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Buffett, who is personally worth at least $45 billion, told the government panel charged with investigating the causes of the financial crisis that its work would not prevent the phenomenon of "too big to fail." "You will always have institutions that are too big to fail, and sometimes they will fail," Buffett told the Financial Crisis Inquiry Commission in May, according to Bloomberg. His recorded comments were released Thursday by the FCIC, Bloomberg notes. (You can read the full set of FCIC documents here.)
Free and open markets are the foundation of a vibrant economy. Aggressive competition among sellers in an open marketplace gives consumers — both individuals and businesses — the benefits of lower prices, higher quality products and services, more choices, and greater innovation. The FTC's competition mission is to enforce the rules of the competitive marketplace — the antitrust laws. These laws promote vigorous competition and protect consumers from anticompetitive mergers and business practices. The FTC's Bureau of Competition, working in tandem with the Bureau of Economics, enforces the antitrust laws for the benefit of consumers.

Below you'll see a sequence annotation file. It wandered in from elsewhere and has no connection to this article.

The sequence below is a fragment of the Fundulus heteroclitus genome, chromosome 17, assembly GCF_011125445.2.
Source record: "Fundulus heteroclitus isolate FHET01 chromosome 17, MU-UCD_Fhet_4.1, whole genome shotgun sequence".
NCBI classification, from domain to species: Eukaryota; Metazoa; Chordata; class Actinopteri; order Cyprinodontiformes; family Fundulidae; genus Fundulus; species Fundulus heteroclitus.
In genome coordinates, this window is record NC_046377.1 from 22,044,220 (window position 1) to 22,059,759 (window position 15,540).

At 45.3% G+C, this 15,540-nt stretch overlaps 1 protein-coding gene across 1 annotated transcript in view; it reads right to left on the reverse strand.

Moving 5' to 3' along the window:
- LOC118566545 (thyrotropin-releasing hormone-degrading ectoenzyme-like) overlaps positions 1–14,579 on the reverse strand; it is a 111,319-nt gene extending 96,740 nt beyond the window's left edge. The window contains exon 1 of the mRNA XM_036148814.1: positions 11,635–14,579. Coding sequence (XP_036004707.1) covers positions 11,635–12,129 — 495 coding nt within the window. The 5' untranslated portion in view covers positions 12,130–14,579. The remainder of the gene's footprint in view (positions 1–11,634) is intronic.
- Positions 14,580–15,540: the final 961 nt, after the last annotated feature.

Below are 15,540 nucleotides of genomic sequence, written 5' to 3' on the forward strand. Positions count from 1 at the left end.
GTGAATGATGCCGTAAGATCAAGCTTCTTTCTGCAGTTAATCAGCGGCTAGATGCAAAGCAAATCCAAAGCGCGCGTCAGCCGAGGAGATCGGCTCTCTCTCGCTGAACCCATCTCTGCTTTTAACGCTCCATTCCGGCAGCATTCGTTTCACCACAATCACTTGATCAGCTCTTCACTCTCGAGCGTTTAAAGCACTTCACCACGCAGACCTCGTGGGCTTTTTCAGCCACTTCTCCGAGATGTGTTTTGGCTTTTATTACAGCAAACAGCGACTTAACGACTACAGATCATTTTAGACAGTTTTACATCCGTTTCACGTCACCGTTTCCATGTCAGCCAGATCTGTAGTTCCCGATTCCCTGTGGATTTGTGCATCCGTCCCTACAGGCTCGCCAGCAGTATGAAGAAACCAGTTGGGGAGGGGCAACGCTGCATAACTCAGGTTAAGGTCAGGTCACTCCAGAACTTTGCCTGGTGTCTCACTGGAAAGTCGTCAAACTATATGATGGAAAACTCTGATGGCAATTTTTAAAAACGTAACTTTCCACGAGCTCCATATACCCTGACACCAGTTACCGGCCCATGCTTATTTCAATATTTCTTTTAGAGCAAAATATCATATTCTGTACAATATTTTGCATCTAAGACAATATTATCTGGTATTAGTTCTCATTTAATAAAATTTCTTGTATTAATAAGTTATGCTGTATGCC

"What we've seen so far is not going to eliminate the problem of systemic risk, because it's a very difficult problem. It involves the nature of the banking system, which is inherently vulnerable," Shiller said. "It's vulnerable to runs and collapses, just like steam engines are vulnerable."
Buffett, for his part, made a successful bet that the government would bail out the financial sector. His firm injected $5 billion into Goldman Sachs during the worst of the crisis, as part of a highly lucrative deal. Buffett's preferred stock earns a 10 percent dividend annually.
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Originally posted by 9Cib27
"Too Failed to be Big" is a tee shirt slogan waiting to happen
Although I recommend that you copyright it before it's on the back of Ron Paul's shirts.